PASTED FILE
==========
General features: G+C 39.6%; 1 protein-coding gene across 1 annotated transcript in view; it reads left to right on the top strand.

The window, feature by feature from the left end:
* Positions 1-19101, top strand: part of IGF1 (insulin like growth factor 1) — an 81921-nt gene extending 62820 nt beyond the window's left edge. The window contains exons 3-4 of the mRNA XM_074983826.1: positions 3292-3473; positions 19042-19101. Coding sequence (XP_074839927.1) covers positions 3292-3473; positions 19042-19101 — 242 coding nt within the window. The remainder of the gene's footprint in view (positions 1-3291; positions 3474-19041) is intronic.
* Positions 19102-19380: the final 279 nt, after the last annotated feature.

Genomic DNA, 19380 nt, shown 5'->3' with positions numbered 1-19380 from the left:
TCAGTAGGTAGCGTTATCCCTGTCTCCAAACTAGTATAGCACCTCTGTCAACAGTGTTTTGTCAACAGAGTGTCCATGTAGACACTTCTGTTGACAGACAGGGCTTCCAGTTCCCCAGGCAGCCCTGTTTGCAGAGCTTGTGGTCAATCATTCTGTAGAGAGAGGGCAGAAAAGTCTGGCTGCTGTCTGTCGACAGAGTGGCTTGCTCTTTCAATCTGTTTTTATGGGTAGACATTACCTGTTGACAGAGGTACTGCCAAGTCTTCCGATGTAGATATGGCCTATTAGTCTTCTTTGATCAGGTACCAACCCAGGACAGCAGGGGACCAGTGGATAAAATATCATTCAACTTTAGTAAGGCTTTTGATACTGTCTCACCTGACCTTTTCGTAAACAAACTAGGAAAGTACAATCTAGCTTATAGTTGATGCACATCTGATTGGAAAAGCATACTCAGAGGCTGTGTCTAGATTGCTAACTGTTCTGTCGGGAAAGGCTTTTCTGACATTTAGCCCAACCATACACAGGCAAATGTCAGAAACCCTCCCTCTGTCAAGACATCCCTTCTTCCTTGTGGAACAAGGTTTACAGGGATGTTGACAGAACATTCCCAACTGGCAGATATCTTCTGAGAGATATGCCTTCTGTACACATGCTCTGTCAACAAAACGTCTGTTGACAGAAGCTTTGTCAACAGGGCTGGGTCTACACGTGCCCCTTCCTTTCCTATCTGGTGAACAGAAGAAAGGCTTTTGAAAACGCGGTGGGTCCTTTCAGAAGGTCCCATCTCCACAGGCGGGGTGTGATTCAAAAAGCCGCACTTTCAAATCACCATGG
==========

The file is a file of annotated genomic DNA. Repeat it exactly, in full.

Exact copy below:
General features: G+C 39.6%; 1 protein-coding gene across 1 annotated transcript in view; it reads left to right on the top strand.

The window, feature by feature from the left end:
* Positions 1-19101, top strand: part of IGF1 (insulin like growth factor 1) — an 81921-nt gene extending 62820 nt beyond the window's left edge. The window contains exons 3-4 of the mRNA XM_074983826.1: positions 3292-3473; positions 19042-19101. Coding sequence (XP_074839927.1) covers positions 3292-3473; positions 19042-19101 — 242 coding nt within the window. The remainder of the gene's footprint in view (positions 1-3291; positions 3474-19041) is intronic.
* Positions 19102-19380: the final 279 nt, after the last annotated feature.

Genomic DNA, 19380 nt, shown 5'->3' with positions numbered 1-19380 from the left:
TCAGTAGGTAGCGTTATCCCTGTCTCCAAACTAGTATAGCACCTCTGTCAACAGTGTTTTGTCAACAGAGTGTCCATGTAGACACTTCTGTTGACAGACAGGGCTTCCAGTTCCCCAGGCAGCCCTGTTTGCAGAGCTTGTGGTCAATCATTCTGTAGAGAGAGGGCAGAAAAGTCTGGCTGCTGTCTGTCGACAGAGTGGCTTGCTCTTTCAATCTGTTTTTATGGGTAGACATTACCTGTTGACAGAGGTACTGCCAAGTCTTCCGATGTAGATATGGCCTATTAGTCTTCTTTGATCAGGTACCAACCCAGGACAGCAGGGGACCAGTGGATAAAATATCATTCAACTTTAGTAAGGCTTTTGATACTGTCTCACCTGACCTTTTCGTAAACAAACTAGGAAAGTACAATCTAGCTTATAGTTGATGCACATCTGATTGGAAAAGCATACTCAGAGGCTGTGTCTAGATTGCTAACTGTTCTGTCGGGAAAGGCTTTTCTGACATTTAGCCCAACCATACACAGGCAAATGTCAGAAACCCTCCCTCTGTCAAGACATCCCTTCTTCCTTGTGGAACAAGGTTTACAGGGATGTTGACAGAACATTCCCAACTGGCAGATATCTTCTGAGAGATATGCCTTCTGTACACATGCTCTGTCAACAAAACGTCTGTTGACAGAAGCTTTGTCAACAGGGCTGGGTCTACACGTGCCCCTTCCTTTCCTATCTGGTGAACAGAAGAAAGGCTTTTGAAAACGCGGTGGGTCCTTTCAGAAGGTCCCATCTCCACAGGCGGGGTGTGATTCAAAAAGCCGCACTTTCAAATCACCATGG